Our True Voice are the eyes and ears of the communities that drive the ECID programme.

They are our network of community reporters sharing first-hand accounts of the challenges and solutions of social exclusion.

Story—Zimbabwe

COVID-19 lockdown leads to spike in domestic violence cases in Zimbabwe

Enddy Ziyera

Zimbabwe

Reporting topics:
Health, Covid-19, water, gender based violence, women, children, people with disabilities

Advocacy groups say one in three women in Zimbabwe is a victim of domestic violence. The COVID-19 lockdown has seen a spike in cases of domestic violence across the country with experts saying the mental strain caused by job losses, lockdown restrictions are fuelling domestic tensions leading to unprecedented levels of abuse behind the locked doors.

30-year-old Alicia committed suicide early this year. She hung herself leaving behind 3 malnourished children. She was pushed to the edge. Her abusive husband was the family’s only breadwinner and he had stopped caring for the children instead of spending all his income on alcohol and extramarital affairs. Alicia and her children survived on scraps. The final stroke on the camel’s back was Alicia’s husband chasing her away together with the children so that he can take a new wife.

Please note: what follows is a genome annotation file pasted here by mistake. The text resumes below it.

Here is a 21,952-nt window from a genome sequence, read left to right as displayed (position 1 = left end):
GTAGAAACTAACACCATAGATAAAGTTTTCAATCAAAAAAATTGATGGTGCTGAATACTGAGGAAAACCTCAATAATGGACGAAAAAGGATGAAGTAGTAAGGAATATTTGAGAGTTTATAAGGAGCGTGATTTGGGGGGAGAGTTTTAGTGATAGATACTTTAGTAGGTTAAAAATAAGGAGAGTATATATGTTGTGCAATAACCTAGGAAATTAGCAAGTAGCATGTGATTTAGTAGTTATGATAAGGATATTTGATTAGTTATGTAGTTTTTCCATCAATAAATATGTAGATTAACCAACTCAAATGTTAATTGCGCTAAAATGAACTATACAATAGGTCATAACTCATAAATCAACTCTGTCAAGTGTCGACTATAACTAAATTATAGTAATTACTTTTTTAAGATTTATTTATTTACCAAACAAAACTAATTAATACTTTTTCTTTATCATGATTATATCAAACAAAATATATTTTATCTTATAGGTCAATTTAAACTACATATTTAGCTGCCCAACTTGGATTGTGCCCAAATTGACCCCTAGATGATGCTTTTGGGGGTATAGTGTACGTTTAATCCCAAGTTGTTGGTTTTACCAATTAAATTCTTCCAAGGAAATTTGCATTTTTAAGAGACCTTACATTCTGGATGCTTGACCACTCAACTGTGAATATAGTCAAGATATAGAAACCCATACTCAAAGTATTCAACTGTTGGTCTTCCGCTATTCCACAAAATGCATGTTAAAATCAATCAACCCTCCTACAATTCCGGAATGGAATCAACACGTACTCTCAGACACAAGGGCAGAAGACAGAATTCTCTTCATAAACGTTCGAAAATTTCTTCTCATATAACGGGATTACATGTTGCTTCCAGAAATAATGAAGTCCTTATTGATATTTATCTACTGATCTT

The Musasa Project national GBV Hotline recorded 6,832 GBV calls from the beginning of the lockdown on 30 March until the end of December 2020. This was a 40 percent increase from the pre-lockdown trends. These are only cases received by hotline with fears that the numbers could be staggering as many do not call in like the late Alicia whose situation was worsened by not having a cellphone to communicate with the outside world.

An Amnesty International briefing found that just like in other Southern African countries, in Zimbabwe, the COVID-19 lockdown has seen homes transform into hives violence against women, rape, cruelty, and abuse. There are reported cases of women who have been killed by their partners during the lockdown, while teenage girls have been married off by abusive family members.